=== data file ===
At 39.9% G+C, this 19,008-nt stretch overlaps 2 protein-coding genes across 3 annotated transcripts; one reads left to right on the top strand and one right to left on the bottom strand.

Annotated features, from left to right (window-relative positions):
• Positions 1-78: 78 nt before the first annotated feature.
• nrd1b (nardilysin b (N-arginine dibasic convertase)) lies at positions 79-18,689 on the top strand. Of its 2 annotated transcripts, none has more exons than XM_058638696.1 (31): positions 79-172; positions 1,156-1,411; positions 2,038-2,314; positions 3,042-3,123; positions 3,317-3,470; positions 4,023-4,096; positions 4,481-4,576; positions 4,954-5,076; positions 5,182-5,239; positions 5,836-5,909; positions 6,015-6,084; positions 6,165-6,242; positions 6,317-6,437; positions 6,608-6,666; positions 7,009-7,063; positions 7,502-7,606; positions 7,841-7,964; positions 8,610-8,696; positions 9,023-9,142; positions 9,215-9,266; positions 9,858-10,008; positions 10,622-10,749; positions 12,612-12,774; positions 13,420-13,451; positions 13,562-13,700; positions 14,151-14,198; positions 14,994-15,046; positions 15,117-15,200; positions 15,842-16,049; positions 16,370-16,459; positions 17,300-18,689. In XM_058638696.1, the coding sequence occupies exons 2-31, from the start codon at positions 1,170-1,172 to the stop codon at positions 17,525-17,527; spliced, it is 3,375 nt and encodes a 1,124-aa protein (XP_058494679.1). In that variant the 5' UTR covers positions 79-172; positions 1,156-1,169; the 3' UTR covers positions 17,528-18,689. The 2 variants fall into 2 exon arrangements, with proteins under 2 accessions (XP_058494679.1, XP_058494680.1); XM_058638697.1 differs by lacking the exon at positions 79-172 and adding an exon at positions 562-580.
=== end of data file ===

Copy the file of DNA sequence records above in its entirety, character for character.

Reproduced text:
At 39.9% G+C, this 19,008-nt stretch overlaps 2 protein-coding genes across 3 annotated transcripts; one reads left to right on the top strand and one right to left on the bottom strand.

Annotated features, from left to right (window-relative positions):
• Positions 1-78: 78 nt before the first annotated feature.
• nrd1b (nardilysin b (N-arginine dibasic convertase)) lies at positions 79-18,689 on the top strand. Of its 2 annotated transcripts, none has more exons than XM_058638696.1 (31): positions 79-172; positions 1,156-1,411; positions 2,038-2,314; positions 3,042-3,123; positions 3,317-3,470; positions 4,023-4,096; positions 4,481-4,576; positions 4,954-5,076; positions 5,182-5,239; positions 5,836-5,909; positions 6,015-6,084; positions 6,165-6,242; positions 6,317-6,437; positions 6,608-6,666; positions 7,009-7,063; positions 7,502-7,606; positions 7,841-7,964; positions 8,610-8,696; positions 9,023-9,142; positions 9,215-9,266; positions 9,858-10,008; positions 10,622-10,749; positions 12,612-12,774; positions 13,420-13,451; positions 13,562-13,700; positions 14,151-14,198; positions 14,994-15,046; positions 15,117-15,200; positions 15,842-16,049; positions 16,370-16,459; positions 17,300-18,689. In XM_058638696.1, the coding sequence occupies exons 2-31, from the start codon at positions 1,170-1,172 to the stop codon at positions 17,525-17,527; spliced, it is 3,375 nt and encodes a 1,124-aa protein (XP_058494679.1). In that variant the 5' UTR covers positions 79-172; positions 1,156-1,169; the 3' UTR covers positions 17,528-18,689. The 2 variants fall into 2 exon arrangements, with proteins under 2 accessions (XP_058494679.1, XP_058494680.1); XM_058638697.1 differs by lacking the exon at positions 79-172 and adding an exon at positions 562-580.